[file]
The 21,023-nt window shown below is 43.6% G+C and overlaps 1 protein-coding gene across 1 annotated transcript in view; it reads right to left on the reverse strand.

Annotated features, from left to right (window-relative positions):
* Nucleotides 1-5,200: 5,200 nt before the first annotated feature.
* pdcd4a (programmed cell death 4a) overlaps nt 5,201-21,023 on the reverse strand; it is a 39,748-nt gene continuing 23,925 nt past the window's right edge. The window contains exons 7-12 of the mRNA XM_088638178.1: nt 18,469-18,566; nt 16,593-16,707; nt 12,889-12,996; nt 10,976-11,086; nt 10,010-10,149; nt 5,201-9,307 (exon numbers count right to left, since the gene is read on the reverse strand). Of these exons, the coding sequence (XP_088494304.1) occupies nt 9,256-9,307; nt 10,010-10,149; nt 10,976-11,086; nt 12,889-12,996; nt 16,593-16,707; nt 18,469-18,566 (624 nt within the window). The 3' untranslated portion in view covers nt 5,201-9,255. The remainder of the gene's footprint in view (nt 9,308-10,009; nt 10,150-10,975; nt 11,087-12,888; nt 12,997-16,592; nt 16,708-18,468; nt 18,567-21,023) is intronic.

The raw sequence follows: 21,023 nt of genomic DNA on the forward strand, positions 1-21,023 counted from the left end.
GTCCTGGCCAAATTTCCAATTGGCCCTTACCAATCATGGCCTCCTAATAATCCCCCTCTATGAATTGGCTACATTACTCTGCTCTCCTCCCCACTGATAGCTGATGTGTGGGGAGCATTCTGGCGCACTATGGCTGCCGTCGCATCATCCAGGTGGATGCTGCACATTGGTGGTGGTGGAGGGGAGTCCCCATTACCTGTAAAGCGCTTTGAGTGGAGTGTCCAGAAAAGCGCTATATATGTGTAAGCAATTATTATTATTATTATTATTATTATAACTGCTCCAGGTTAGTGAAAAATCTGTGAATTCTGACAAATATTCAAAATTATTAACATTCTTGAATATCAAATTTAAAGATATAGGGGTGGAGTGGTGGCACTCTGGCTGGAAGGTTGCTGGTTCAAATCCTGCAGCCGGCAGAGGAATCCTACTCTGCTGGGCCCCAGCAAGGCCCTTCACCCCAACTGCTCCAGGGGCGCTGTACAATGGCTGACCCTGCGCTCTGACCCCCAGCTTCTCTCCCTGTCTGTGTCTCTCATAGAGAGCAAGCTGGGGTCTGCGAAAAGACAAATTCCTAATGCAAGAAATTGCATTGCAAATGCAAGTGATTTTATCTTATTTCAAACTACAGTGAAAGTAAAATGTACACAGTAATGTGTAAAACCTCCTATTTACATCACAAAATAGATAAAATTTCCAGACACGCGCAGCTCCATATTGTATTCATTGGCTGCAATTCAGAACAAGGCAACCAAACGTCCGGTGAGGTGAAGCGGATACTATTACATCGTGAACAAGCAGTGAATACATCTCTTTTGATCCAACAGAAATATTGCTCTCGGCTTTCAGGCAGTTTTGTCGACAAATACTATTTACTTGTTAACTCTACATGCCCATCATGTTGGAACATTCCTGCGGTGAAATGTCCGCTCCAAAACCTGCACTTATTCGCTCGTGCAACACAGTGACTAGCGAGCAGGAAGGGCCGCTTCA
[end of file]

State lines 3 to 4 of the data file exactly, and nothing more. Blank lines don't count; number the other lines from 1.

* Nucleotides 1-5,200: 5,200 nt before the first annotated feature.
* pdcd4a (programmed cell death 4a) overlaps nt 5,201-21,023 on the reverse strand; it is a 39,748-nt gene continuing 23,925 nt past the window's right edge. The window contains exons 7-12 of the mRNA XM_088638178.1: nt 18,469-18,566; nt 16,593-16,707; nt 12,889-12,996; nt 10,976-11,086; nt 10,010-10,149; nt 5,201-9,307 (exon numbers count right to left, since the gene is read on the reverse strand). Of these exons, the coding sequence (XP_088494304.1) occupies nt 9,256-9,307; nt 10,010-10,149; nt 10,976-11,086; nt 12,889-12,996; nt 16,593-16,707; nt 18,469-18,566 (624 nt within the window). The 3' untranslated portion in view covers nt 5,201-9,255. The remainder of the gene's footprint in view (nt 9,308-10,009; nt 10,150-10,975; nt 11,087-12,888; nt 12,997-16,592; nt 16,708-18,468; nt 18,567-21,023) is intronic.